Sony Xperia U NXT
The chunky budget baby of the new Sony Xperia range, the Xperia U shares the build and design of the Xperia P and Xperia S, reduced in footprint to house its excellent 3.5in screen. The 480 x 854 pixel screen feels narrow in use but it’s still the best on test. The 1GHz dual-core processor is also best in class.
Apps and games that suit the narrow screen fly but web browsing can be tricky and takes the shine off the experience, but no doubt you get used to navigating it over time. Typically, the battery only lasts a day with the demanding screen and processor. However, the 3.79GB of available storage is the big disappointment here. If you've a music and movie habit, you'll have to juggle things a bit – rather than fill and forget. Still, the supplied headphones are excellent and there's an Android 4.0 upgrade due this summer.
Reg Rating 85%
More info Sony
A decent, curvy body can’t hide the fact the the Libra is a low-powered Android with a 600MHz processor running Android 2.2 Froyo. The 3.5in 400 x 800-pixel screen and 5Mp camera are both standout advantages and the user interface is fast and the screen is responsive.
If you don’t use stacks of demanding apps or games, it’s a good option, especially as on-line prices drop below £149, as ZTE phone development moves on at speed. Storage is minimal with a 2GB MicroSD card in the box but this can be increased, of course. All in all, a good all-round smartphone for the first time Android user. ®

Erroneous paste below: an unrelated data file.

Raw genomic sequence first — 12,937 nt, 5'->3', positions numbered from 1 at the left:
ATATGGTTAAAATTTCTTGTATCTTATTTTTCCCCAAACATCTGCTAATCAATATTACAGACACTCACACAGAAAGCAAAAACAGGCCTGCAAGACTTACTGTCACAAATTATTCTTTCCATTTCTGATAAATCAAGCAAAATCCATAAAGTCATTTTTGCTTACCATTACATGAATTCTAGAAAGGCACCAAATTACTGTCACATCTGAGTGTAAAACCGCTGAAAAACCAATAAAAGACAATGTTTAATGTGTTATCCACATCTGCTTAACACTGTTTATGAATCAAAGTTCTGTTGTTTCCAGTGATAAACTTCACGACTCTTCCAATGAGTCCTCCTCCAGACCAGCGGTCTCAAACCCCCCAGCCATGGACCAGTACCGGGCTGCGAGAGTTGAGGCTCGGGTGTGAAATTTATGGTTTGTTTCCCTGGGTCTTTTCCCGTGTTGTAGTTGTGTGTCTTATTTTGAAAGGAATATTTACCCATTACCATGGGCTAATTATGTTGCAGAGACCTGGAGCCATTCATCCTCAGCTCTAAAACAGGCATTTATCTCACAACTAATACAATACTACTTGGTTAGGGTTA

Reg Rating 75%
More info ZTE
In phone reviews I'd like to see the battery life measured for each one. Battery life of portable electronics is so important to me. Having gone from a Sony Ericcson P1i (3G, touchscreen with stylus) which gave me over a week to an HTC Desire which would give me a day and a half even when just sitting idle in my jacket. Changing to CyanogenMod extended that to a long weekend. But it's still not good enough.
Battery tech keeps improving but any advantages are negated by useless UI animation, fancy graphics and pointless cruft.
Not a single mention of how much space any of these handsets has for application storage which I'd argue is the most important bit of info to have when buying any Android phone, esp a cheap one.
Re: "The Samsung Galaxy Ace looks remarkably like an iPhone 4."
It's a rectangle with rounded corners and single button. Enough to inflame any manufacturer with insecurity problems